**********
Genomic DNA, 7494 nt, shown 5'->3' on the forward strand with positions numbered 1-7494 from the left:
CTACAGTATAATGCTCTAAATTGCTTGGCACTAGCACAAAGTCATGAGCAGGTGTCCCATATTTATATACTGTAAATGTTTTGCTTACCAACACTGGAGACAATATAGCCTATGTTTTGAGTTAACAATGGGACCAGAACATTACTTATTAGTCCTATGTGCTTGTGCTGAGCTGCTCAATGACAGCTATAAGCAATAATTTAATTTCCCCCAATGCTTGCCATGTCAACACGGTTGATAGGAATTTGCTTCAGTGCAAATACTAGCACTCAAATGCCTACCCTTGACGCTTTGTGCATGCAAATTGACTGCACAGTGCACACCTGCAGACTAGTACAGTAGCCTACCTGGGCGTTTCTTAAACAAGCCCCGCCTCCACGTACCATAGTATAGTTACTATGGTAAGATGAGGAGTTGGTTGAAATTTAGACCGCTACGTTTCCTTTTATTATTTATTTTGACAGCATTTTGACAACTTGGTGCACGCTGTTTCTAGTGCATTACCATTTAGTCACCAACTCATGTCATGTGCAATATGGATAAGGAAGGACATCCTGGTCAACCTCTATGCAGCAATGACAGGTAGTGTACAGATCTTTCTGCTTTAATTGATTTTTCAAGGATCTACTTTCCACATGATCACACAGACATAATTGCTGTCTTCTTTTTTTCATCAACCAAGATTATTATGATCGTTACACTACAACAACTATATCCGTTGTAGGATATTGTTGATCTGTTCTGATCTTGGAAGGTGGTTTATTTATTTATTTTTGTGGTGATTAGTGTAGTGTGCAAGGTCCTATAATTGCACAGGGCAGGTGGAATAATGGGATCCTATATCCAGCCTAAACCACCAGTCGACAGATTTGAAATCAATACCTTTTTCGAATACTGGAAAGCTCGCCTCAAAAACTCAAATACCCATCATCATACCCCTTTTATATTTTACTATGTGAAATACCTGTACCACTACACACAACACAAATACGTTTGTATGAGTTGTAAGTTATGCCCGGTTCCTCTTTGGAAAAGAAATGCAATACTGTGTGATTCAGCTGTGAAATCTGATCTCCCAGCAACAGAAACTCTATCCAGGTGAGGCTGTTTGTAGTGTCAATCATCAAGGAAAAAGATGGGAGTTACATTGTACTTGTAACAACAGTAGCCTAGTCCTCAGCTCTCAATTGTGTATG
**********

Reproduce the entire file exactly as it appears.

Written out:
Genomic DNA, 7494 nt, shown 5'->3' on the forward strand with positions numbered 1-7494 from the left:
CTACAGTATAATGCTCTAAATTGCTTGGCACTAGCACAAAGTCATGAGCAGGTGTCCCATATTTATATACTGTAAATGTTTTGCTTACCAACACTGGAGACAATATAGCCTATGTTTTGAGTTAACAATGGGACCAGAACATTACTTATTAGTCCTATGTGCTTGTGCTGAGCTGCTCAATGACAGCTATAAGCAATAATTTAATTTCCCCCAATGCTTGCCATGTCAACACGGTTGATAGGAATTTGCTTCAGTGCAAATACTAGCACTCAAATGCCTACCCTTGACGCTTTGTGCATGCAAATTGACTGCACAGTGCACACCTGCAGACTAGTACAGTAGCCTACCTGGGCGTTTCTTAAACAAGCCCCGCCTCCACGTACCATAGTATAGTTACTATGGTAAGATGAGGAGTTGGTTGAAATTTAGACCGCTACGTTTCCTTTTATTATTTATTTTGACAGCATTTTGACAACTTGGTGCACGCTGTTTCTAGTGCATTACCATTTAGTCACCAACTCATGTCATGTGCAATATGGATAAGGAAGGACATCCTGGTCAACCTCTATGCAGCAATGACAGGTAGTGTACAGATCTTTCTGCTTTAATTGATTTTTCAAGGATCTACTTTCCACATGATCACACAGACATAATTGCTGTCTTCTTTTTTTCATCAACCAAGATTATTATGATCGTTACACTACAACAACTATATCCGTTGTAGGATATTGTTGATCTGTTCTGATCTTGGAAGGTGGTTTATTTATTTATTTTTGTGGTGATTAGTGTAGTGTGCAAGGTCCTATAATTGCACAGGGCAGGTGGAATAATGGGATCCTATATCCAGCCTAAACCACCAGTCGACAGATTTGAAATCAATACCTTTTTCGAATACTGGAAAGCTCGCCTCAAAAACTCAAATACCCATCATCATACCCCTTTTATATTTTACTATGTGAAATACCTGTACCACTACACACAACACAAATACGTTTGTATGAGTTGTAAGTTATGCCCGGTTCCTCTTTGGAAAAGAAATGCAATACTGTGTGATTCAGCTGTGAAATCTGATCTCCCAGCAACAGAAACTCTATCCAGGTGAGGCTGTTTGTAGTGTCAATCATCAAGGAAAAAGATGGGAGTTACATTGTACTTGTAACAACAGTAGCCTAGTCCTCAGCTCTCAATTGTGTATG